politics of World War II
A new report published by the US-based Project 2049 Institute says that it is "a matter of time" before the People’s Republic of China launches a "short, sharp war" to take the disputed Senkaku Islands in the East China Sea—claimed by China as the Diaoyu Islands, but currently controlled by Japan. The report is entitled "White Warships and Little Blue Men" (PDF)—a reference to China's Coast Guard and Maritime Militia, both of which have seen a dramatic build-up in the past decade, along with the rapid modernization and expansion of the naval forces of the People's Liberation Army. We are not sure we share the assessment that the conflict will be "limited yet decisive," in the paraphrase of Epoch Times...
A Moscow district court rejected a lawsuit Sept. 18 filed by a relative of Raoul Wallenberg, seeking to access uncensored documents concerning Wallenberg's death in Soviet captivity. Wallenberg was a Swedish diplomat who is said to have rescued thousands of Hungarian Jews during World War II. Soviet forces detained Wallenberg in 1945, supposedly for espionage, and placed him in Moscow's Lubyanka Prison (then part of the headquarters complex of NKVD, later the KGB). The USSR released a document in 1954 saying Wallenberg died in Lubyanka of heart failure in 1947. The actual cause of Wallenberg's death is still a matter of speculation. Wallenberg's niece, Marie Dupuy, filed the lawsuit against the KGB successor organization, the Federal Security Service (FSB), requesting documents that would shed light on the circumstances surrounding his death.
Japan's northernmost main island of Hokkaido seems, unfortunately, poised to jump into the headlines as East Asia's next flashpoint for Great Power confrontation. When North Korea fired a missile over Japan last month, it was this northern island that the rocket passed over. Buried deep in the New York Times account of the incident is the fact that in addition to the routine annual US-South Korean military exercises then underway along the DMZ, "The United States has also been conducting joint exercises with Japanese forces for the past two weeks." And specifically (the Times didn't note) on Hokkaido. The Diplomat informs us that the exercises were dubbed Northern Viper and involved Japan Self-Defense Forces troops and US Marines operating out of Misawa Air Base, the northernmost US base in Japan, just across Tsugaru Strait from Hokkaido on the northern tip of Honshu. The USMC boasts that the exercises were unprecedented, marking the first joint US-Japanese maneuvers on Hokkaido.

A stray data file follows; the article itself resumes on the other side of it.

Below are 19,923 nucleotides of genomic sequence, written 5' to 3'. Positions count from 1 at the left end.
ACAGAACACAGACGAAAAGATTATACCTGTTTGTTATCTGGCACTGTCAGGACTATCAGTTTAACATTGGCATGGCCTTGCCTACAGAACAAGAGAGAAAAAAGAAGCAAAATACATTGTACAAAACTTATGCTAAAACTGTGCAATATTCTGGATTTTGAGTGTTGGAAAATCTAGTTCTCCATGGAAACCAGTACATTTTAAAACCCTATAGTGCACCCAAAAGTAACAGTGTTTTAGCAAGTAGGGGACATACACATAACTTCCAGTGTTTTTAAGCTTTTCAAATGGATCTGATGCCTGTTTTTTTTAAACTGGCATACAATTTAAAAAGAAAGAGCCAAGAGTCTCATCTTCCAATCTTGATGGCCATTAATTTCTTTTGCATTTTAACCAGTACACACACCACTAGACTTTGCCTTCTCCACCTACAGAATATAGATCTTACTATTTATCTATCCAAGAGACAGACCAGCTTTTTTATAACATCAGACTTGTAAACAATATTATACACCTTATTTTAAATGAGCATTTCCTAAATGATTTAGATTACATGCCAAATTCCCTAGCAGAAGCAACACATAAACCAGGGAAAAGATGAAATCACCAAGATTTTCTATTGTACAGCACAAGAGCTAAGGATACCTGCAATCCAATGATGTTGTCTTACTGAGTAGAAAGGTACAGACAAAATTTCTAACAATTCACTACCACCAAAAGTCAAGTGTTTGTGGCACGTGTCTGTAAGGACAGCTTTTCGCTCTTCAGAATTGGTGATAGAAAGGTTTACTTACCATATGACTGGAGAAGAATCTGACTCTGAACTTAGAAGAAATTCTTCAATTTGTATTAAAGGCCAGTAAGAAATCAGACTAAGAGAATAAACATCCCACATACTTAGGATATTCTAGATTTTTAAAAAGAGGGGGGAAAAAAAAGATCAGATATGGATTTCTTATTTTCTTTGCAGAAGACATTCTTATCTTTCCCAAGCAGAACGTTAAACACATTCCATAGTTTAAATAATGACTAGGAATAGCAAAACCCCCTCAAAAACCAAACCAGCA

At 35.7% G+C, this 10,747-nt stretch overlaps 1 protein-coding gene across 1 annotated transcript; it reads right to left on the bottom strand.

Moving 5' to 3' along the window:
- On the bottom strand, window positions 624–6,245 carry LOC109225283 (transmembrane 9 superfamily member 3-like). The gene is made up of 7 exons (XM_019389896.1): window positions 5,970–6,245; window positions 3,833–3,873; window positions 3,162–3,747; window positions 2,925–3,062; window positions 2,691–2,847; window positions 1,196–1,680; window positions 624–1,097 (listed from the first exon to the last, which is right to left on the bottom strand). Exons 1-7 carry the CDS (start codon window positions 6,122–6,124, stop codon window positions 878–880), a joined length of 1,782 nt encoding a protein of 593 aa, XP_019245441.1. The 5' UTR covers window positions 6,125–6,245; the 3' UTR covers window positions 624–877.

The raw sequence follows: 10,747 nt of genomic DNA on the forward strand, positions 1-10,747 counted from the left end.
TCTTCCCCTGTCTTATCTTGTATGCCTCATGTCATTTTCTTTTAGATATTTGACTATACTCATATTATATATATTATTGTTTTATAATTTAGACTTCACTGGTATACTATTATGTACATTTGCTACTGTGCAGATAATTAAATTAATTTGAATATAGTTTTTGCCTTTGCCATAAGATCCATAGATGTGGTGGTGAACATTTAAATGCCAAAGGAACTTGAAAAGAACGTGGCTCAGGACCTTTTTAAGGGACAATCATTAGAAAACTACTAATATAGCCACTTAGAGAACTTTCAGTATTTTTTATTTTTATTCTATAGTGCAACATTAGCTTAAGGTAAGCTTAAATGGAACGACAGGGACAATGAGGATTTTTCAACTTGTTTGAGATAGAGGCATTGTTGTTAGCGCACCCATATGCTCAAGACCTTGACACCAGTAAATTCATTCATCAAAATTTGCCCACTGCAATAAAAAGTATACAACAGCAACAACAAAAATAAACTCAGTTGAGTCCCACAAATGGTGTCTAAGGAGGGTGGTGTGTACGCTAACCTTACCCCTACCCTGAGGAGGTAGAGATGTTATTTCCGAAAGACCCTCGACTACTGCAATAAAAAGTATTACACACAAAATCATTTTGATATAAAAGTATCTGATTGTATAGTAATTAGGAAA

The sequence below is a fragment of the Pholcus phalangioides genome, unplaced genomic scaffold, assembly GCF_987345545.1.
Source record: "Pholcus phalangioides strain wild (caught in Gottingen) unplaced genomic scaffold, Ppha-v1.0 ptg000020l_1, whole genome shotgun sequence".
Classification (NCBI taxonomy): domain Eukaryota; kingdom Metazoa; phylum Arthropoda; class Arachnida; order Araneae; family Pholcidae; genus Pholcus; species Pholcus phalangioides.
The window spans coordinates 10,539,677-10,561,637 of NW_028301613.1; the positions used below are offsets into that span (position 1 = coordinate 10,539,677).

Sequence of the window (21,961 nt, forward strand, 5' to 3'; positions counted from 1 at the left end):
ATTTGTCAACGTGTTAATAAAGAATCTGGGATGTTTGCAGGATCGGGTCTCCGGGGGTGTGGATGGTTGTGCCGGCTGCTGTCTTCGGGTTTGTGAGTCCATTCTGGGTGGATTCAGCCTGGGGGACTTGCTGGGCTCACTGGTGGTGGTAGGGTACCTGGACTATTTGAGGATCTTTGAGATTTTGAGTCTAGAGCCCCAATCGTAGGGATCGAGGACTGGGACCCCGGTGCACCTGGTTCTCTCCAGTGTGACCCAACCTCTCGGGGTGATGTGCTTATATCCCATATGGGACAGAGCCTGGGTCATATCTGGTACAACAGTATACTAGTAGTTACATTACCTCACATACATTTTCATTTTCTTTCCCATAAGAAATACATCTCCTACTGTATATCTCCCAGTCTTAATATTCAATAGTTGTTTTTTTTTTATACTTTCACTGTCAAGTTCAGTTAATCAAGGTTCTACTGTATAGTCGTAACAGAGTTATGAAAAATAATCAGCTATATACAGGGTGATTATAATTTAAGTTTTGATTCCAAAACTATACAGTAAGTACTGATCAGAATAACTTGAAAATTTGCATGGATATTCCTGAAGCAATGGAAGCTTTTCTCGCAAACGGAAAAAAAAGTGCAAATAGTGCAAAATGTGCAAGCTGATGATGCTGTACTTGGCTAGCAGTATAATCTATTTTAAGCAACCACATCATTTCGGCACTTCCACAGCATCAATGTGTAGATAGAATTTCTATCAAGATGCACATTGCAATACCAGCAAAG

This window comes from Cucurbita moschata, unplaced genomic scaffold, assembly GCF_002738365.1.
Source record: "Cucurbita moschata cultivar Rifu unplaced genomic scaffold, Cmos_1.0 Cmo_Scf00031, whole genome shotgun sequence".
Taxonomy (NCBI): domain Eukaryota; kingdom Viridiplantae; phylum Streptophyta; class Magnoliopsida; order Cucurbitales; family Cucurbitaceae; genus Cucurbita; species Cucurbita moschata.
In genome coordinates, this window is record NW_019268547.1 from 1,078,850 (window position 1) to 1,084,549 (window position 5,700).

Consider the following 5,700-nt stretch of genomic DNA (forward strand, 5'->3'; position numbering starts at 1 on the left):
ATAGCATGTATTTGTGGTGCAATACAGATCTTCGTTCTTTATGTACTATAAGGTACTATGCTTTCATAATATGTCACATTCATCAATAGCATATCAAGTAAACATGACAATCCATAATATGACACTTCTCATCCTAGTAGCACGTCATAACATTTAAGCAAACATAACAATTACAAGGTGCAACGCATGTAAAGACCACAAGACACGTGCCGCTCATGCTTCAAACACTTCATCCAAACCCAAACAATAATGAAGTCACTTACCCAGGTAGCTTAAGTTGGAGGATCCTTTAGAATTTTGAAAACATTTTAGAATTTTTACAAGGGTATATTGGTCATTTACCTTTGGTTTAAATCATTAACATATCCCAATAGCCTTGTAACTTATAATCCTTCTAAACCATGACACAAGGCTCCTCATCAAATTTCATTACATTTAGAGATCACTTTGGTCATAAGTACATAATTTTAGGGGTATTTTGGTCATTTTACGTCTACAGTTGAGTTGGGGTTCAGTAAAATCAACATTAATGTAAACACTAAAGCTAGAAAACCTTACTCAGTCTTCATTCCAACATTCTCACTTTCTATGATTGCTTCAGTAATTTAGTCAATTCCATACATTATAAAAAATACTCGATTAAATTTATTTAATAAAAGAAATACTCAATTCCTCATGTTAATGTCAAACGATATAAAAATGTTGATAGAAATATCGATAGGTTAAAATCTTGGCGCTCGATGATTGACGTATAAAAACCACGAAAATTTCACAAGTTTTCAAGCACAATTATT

With North Korea's apparent testing of its first (or perhaps second) hydrogen bomb yesterday, the White House is again warning of a "massive military response." Last week, North Korea for the first time fired a missile over Japanese land territory, specifically the northern island of Hokkaido, and last month for the first time tested an apparent intercontinental ballistic missile. (NYT, NYT, AP) Pyongyang's threat to launch missiles toward Guam put the unincorporated US island territory briefly in the news—although the actual threat was to fire into waters some 40 kilometers off Guam. (AP) Pyongyang has threatened to strike Guam before, but now looks as if it may be developing the capability to make good on its threat. Amid all the hype, just a few stories have made note of how Guamians themselves are reacting to all this. And growing sentiment on the island holds that the only thing they are getting out of their current US territorial status is being made a nuclear target.